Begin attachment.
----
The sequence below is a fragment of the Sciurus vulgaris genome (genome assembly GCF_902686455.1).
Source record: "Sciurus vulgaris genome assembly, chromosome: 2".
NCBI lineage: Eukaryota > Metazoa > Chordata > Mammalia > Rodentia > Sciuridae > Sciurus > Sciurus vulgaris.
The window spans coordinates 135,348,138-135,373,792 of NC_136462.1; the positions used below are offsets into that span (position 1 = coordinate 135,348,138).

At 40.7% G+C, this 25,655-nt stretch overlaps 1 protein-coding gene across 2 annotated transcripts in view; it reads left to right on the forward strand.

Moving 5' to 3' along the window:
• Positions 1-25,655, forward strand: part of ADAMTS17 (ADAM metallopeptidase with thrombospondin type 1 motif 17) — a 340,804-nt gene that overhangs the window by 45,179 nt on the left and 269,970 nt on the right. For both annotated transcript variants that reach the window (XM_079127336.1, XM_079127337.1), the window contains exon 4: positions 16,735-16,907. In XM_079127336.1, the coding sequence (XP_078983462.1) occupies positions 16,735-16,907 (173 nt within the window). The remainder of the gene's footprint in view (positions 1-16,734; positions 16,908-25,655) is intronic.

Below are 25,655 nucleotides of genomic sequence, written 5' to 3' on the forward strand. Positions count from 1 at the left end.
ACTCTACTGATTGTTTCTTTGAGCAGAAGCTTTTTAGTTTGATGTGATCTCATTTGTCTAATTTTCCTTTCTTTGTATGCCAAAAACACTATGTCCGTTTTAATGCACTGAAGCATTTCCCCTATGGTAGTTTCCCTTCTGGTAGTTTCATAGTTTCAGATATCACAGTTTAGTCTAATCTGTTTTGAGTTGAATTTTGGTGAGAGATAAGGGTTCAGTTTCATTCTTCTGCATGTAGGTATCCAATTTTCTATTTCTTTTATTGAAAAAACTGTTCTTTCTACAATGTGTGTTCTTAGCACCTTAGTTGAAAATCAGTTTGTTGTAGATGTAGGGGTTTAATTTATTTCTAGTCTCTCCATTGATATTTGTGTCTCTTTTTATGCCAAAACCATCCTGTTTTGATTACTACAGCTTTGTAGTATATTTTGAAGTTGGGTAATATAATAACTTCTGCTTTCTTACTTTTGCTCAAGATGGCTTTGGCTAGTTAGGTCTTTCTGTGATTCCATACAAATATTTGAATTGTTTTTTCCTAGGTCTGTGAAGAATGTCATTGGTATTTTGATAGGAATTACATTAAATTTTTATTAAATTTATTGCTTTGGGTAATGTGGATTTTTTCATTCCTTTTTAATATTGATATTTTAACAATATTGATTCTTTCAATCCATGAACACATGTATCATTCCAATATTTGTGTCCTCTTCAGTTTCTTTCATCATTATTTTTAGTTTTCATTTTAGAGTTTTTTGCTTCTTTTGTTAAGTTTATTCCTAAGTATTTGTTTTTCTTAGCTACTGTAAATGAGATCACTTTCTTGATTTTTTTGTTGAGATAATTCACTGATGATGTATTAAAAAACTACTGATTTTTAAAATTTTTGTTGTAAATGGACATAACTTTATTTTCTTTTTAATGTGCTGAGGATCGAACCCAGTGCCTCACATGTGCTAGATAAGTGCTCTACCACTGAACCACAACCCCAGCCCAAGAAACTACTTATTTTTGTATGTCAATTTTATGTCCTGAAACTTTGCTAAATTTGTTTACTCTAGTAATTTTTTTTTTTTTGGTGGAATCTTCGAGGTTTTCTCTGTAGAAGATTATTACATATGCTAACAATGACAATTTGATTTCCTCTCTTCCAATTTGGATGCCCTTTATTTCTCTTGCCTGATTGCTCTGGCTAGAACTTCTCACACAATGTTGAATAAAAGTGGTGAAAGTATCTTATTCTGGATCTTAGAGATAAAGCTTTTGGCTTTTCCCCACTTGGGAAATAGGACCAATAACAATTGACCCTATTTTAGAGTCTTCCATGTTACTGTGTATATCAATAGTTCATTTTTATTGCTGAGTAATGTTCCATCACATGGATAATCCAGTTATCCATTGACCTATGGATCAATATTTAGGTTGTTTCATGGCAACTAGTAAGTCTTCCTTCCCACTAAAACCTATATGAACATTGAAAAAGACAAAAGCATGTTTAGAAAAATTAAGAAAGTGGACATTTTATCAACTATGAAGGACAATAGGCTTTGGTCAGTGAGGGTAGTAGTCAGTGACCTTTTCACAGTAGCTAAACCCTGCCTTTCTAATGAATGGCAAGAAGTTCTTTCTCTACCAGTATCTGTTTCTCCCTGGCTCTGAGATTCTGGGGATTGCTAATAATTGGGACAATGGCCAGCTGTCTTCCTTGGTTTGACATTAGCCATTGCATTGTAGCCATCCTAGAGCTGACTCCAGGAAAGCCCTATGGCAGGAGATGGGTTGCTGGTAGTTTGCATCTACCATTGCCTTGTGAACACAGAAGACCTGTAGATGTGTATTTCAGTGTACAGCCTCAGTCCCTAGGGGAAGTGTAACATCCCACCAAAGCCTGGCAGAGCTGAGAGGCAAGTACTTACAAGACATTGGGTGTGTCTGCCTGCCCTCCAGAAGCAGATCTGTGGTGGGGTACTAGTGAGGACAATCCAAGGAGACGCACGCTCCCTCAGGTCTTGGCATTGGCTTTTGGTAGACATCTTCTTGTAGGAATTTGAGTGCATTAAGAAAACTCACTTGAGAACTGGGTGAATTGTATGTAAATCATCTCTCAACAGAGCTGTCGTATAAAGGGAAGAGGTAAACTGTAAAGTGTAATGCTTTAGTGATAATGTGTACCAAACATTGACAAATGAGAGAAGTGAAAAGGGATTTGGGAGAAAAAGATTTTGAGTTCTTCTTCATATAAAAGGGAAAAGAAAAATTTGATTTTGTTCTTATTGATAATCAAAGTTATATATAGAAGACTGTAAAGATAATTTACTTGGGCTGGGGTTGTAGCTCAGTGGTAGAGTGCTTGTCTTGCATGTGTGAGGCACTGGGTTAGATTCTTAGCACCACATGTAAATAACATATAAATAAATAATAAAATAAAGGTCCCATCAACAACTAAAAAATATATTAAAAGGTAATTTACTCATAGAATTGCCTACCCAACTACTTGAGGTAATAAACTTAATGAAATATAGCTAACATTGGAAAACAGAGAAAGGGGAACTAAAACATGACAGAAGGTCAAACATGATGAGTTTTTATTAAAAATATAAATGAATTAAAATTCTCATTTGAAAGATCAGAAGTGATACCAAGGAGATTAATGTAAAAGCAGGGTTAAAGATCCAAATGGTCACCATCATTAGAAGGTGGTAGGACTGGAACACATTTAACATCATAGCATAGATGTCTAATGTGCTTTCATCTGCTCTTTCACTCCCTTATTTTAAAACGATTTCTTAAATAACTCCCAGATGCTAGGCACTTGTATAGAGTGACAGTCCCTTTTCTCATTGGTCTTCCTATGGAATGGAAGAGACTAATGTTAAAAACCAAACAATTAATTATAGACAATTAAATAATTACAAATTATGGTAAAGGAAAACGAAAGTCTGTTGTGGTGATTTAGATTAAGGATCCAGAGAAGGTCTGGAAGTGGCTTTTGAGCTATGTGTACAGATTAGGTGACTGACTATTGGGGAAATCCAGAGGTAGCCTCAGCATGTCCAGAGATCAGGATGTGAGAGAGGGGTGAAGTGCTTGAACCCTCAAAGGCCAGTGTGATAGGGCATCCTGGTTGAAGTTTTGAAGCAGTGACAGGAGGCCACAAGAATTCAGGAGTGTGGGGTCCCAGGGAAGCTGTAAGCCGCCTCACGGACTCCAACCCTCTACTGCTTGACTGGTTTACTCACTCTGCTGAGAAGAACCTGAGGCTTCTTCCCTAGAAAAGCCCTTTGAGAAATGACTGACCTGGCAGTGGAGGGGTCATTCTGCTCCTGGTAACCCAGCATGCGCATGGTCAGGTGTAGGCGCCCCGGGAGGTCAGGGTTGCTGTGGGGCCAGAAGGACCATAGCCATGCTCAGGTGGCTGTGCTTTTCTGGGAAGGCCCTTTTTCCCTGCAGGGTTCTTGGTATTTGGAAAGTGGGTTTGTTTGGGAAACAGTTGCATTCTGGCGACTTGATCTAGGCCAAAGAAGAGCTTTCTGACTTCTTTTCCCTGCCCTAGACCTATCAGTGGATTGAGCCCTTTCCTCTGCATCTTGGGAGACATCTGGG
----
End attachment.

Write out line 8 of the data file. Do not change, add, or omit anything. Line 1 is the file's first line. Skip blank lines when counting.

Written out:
Below are 25,655 nucleotides of genomic sequence, written 5' to 3' on the forward strand. Positions count from 1 at the left end.